Under the new rule (pdf), which was finalized by Department of Health and Human Services (HHS) in May, if a medicine’s list price is more than $35 a month, it would be obliged to show it in its commercials. The rule is considered the Trump administration’s major step to realize a blueprint to lower prescription costs.
The burden of high prescription drug prices affects millions of Americans. The new HHS blueprint for reform will address four of the biggest factors driving up the cost of prescription drugs. https://t.co/yWDscJCIUL pic.twitter.com/bsIJ0gauFU
— HHS.gov (@HHSGov) May 14, 2018
Drug prices declined in 2018, the first time in nearly half a century. During the first 19 months of my Administration, Americans saved $26 Billion on prescription drugs. Our policies to get cheaper generic drugs to market are working!
— Donald J. Trump (@realDonaldTrump) January 11, 2019
The rule was blocked hours before it was set to take effect when U.S. District Judge Amit Mehta in Washington decided that HHS lacks the legal authority to make drug manufacturers include the cost of their drugs in TV commercials.
In his 27-page ruling (pdf), the Obama appointee explained that he was not questioning the motives of HHS or the merit of the new rule, but simply that HHS don’t have authority from Congress.
“To be clear, the court does not question HHS’s motives in adopting the … disclosure rule,” U.S. District Judge Amit Mehta wrote. “Nor does it take any view on the wisdom of requiring drug companies to disclose prices. That policy very well could be an effective tool in halting the rising cost of prescription drugs. But no matter how vexing the problem of spiraling drug costs may be, HHS cannot do more than what Congress has authorized.”
“The responsibility rests with Congress to act in the first instance,” Mehta wrote.
HHS spokeswoman Caitlin Oakley said the administration was disappointed by the ruling and “will be working with the Department of Justice on next steps related to the litigation.” The administration could appeal the ruling, and it could also ask Congress to specifically authorize requiring drugmakers to disclose their prices. The Senate and the House are working on a package of bills that aim to reduce health care costs for insured patients, and drug prices are one of lawmakers’ biggest targets.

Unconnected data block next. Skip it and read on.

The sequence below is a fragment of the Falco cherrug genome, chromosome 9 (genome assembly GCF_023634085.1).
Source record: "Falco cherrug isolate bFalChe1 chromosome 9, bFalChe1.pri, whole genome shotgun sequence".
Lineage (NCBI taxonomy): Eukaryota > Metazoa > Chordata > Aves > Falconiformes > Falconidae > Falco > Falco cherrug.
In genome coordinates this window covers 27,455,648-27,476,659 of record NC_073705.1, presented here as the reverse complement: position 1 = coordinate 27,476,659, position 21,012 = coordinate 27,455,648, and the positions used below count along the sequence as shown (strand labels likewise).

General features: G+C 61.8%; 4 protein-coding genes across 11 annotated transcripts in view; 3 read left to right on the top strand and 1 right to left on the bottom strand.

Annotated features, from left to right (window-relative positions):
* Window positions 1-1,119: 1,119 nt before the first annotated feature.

“It is outrageous that an Obama appointed judge sided with big PhRMA to keep high drug prices secret from the American people, leaving patients and families as the real victims,” White House spokesman Judd Deere said in a statement, reported Reuters.
PhRMA, the Pharmaceutical Research and Manufacturers of America, is a trade association for drug manufacturers. According to data from OpenSecrets, a watchdog website that tracks money in American politics, PhRMA has spent $27,989,250 in 2018 to claim the fourth place on the list of the country’s top spenders on lobbying.
It is outrageous that PhRMA is raking in BILLIONS of dollars while millions of Americans struggle to pay for the medications they depend on. Tell your Senators it’s time to put #PeopleOverProfits: https://t.co/eA8MqTGkLY pic.twitter.com/XMZ5QbH7kj
— AARP Advocates (@AARPadvocates) November 19, 2018
The lawsuit was brought by three major manufacturers: Merck, Eli Lilly, and Amgen. HHS Secretary Alex Azar was once a top executive of Indianapolis-based Eli Lilly.
AARP Vice President Nancy LeaMond also called the ruling a disappointment. “Today’s ruling is a step backward in the battle against skyrocketing drug prices,” she said in a statement. “Americans should be trusted to evaluate drug price information and discuss any concerns with their health care providers.”
The Associated Press contributed to this report.